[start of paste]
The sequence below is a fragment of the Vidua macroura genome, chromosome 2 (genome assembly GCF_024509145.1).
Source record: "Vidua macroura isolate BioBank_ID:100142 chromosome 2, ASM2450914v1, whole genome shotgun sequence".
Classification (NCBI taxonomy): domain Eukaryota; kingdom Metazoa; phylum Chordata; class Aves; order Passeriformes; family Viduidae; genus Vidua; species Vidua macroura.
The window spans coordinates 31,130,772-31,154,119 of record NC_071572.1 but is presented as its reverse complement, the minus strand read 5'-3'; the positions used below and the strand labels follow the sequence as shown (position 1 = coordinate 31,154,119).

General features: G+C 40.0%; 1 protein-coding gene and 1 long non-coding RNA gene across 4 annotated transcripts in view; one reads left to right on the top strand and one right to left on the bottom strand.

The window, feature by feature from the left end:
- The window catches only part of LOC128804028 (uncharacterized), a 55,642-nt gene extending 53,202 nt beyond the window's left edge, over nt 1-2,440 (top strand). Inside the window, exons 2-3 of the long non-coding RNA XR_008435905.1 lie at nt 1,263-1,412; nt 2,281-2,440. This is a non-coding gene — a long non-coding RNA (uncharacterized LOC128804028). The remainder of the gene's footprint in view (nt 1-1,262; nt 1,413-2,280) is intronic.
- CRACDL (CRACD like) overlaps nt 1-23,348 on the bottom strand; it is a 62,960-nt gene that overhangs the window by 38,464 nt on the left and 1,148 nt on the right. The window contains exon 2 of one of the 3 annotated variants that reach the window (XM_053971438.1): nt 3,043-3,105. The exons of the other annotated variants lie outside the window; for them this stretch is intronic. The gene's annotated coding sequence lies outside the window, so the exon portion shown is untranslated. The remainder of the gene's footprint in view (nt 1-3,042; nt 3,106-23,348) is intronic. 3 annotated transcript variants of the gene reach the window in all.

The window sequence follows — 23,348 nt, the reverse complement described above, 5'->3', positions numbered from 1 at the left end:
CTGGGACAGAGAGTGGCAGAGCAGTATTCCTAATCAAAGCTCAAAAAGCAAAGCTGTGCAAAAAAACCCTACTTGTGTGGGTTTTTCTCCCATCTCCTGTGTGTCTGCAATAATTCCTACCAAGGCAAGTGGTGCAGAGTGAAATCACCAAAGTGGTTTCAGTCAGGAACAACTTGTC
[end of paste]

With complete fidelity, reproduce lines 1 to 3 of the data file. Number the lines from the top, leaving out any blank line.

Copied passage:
The sequence below is a fragment of the Vidua macroura genome, chromosome 2 (genome assembly GCF_024509145.1).
Source record: "Vidua macroura isolate BioBank_ID:100142 chromosome 2, ASM2450914v1, whole genome shotgun sequence".
Classification (NCBI taxonomy): domain Eukaryota; kingdom Metazoa; phylum Chordata; class Aves; order Passeriformes; family Viduidae; genus Vidua; species Vidua macroura.